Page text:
Puking Pumpkin Science

Kids won’t be able resist a Halloween-themed STEM project that’s all about, yes, throw up! Needless to say, this holiday crate from Kiwi Co was a big hit.

You’ll need to start with a carved jack o’ lantern, which is not provided in the crate itself but certainly not a problem in the fall! We picked a medium pumpkin at a local farmstand and the kids loved first gutting their victim (er, scooping out the pumpkin seeds). Little did poor Jack know he was about to get sick!

Travis helped prepare the pumpkin according to the crate’s instructions: three scoops of provided baking soda, 1 scoop of foaming gel, and the color of choice (he picked blue).

In the provided beaker, the kids shook together 1 scoop of citric acid and another spoonful of color.

Add water and then slowly pour the contents of the beaker over the baking soda mixture in the pumpkin and… poor Jack!

He clearly was not feeling well.

Needless to say, the kids were entranced. They loved scooping up the bubbly foam and pouring it back into our poor patient.

And then of course they needed a repeat. This time Travis decided to mix yellow and blue for green puke. Poor Jack was up to his eyeballs!

Grown-ups might have to get over the “ick” factor on this one, but kids are guaranteed to love it.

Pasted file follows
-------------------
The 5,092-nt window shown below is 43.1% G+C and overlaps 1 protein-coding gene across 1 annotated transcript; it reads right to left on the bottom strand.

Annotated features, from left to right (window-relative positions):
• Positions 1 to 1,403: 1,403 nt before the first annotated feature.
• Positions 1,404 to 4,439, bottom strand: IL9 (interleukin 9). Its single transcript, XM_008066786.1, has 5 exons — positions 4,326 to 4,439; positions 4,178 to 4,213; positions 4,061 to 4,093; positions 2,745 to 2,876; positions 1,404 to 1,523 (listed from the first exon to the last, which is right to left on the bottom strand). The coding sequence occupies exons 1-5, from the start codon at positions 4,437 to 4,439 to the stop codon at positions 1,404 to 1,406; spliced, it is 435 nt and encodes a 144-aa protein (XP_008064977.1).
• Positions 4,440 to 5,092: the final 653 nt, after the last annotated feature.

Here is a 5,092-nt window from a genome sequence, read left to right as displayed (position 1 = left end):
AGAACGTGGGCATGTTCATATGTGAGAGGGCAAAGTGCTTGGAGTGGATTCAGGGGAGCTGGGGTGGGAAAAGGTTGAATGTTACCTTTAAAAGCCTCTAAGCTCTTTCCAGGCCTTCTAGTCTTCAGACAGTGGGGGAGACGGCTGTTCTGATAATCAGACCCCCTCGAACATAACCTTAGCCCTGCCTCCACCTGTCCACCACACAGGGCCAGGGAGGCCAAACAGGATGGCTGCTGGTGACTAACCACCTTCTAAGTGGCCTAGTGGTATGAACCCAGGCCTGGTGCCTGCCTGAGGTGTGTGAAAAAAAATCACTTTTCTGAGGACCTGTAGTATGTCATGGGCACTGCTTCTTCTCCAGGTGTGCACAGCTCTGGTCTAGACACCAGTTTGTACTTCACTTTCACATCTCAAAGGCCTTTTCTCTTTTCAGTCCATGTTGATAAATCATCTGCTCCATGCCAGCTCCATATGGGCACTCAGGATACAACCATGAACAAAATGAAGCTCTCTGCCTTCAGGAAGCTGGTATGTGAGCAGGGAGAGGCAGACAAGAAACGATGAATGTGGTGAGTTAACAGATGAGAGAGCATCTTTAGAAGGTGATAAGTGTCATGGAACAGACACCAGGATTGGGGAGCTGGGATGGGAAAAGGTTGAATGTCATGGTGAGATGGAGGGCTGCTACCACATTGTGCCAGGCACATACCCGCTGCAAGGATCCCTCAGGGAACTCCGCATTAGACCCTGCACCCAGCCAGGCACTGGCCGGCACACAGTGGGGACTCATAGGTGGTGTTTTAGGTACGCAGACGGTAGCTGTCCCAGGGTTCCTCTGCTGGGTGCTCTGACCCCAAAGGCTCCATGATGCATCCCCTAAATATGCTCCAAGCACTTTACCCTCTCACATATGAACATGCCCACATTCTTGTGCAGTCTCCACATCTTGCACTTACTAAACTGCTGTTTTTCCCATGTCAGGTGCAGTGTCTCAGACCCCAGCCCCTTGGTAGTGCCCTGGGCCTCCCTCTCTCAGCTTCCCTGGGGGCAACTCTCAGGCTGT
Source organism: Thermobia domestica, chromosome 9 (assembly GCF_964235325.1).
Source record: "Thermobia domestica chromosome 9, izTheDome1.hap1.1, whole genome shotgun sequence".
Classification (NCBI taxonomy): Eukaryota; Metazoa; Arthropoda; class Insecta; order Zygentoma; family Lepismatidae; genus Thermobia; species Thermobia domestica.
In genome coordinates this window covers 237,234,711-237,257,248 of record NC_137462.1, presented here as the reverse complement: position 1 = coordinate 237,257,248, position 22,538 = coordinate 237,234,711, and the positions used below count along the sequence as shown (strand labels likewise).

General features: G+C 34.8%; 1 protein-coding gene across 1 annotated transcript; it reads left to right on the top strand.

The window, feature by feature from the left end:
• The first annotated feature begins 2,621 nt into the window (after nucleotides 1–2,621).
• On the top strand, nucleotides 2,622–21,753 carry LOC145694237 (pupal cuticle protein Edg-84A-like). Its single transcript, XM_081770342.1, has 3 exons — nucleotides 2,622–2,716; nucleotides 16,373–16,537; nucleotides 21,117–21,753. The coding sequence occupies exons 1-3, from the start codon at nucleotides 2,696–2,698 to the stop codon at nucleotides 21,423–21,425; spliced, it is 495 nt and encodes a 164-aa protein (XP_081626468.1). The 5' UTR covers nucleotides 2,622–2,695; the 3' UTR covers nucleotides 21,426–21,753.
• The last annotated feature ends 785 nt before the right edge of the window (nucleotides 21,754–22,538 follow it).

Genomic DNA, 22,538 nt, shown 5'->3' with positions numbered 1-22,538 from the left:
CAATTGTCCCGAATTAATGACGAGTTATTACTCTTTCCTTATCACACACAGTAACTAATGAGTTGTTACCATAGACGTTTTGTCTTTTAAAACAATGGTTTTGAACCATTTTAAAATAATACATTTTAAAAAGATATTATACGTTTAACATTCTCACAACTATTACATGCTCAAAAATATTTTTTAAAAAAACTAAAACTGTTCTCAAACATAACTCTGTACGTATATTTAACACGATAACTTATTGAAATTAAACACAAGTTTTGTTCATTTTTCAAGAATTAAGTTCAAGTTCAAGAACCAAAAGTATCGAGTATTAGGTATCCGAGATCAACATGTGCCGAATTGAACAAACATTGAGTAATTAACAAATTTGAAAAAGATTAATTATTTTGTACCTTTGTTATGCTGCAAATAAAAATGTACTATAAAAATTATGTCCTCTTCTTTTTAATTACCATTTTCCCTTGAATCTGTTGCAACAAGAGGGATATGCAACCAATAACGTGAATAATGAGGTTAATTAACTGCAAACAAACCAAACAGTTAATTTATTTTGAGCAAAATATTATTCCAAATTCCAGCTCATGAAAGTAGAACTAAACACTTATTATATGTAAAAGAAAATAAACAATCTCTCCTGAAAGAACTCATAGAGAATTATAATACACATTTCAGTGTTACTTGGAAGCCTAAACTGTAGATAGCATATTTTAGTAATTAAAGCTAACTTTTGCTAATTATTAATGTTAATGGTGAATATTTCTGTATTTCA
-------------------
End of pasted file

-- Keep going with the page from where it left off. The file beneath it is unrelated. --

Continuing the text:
Halloween Luminaries Kiwi Crate

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Years ago, Travis unboxed a crate from Kiwi Co. to make Halloween luminaries. The company has since updated the project, and this time big brother and little sister both got to help out! I recommend this crate for ages 3 and up. Apologies for the dark photos in the project, but we made it after dark, naturally, for extra spooky points.

To start, pour the provided glue into a little dish and use the sponge brush to dab glue all around one of the four provided plastic jars. This was a fantastic way for little hands to use glue without getting (too!) messy.

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Next the kids had to decide which creature they would create on each of the four clear jars. Purple tissue paper squares went on one for a bat, black for a spider, white for a ghost, and green for a monster. (We didn’t opt for the final option: orange for a pumpkin).

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The kit then includes sticker accessories depending which creature your kids have chosen, or they can mix-and-match for a crazy creature of their own creation! Travis loved winding pipe cleaner around rim of the bat jar, then adding bat wing stickers.

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Meanwhile, Veronika proudly gave our ghost a cute sticker face. The spider was the most complicated, for which we threaded the provided eight legs onto a black pipe cleaner and wrapped around the jar.

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Whichever creature you choose, insert one of the provided tea lights into the jar and set these spooky critters aglow on a doorstep or window. These are sure to delight without too much fright!

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Squiggle Cookies

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Let’s face it: any food that has a silly face is infinitely more fun for kids to eat. This “cookie” recipe from High Five comes together so easily, and turned out to be a fantastic sibling project that both my kids adored!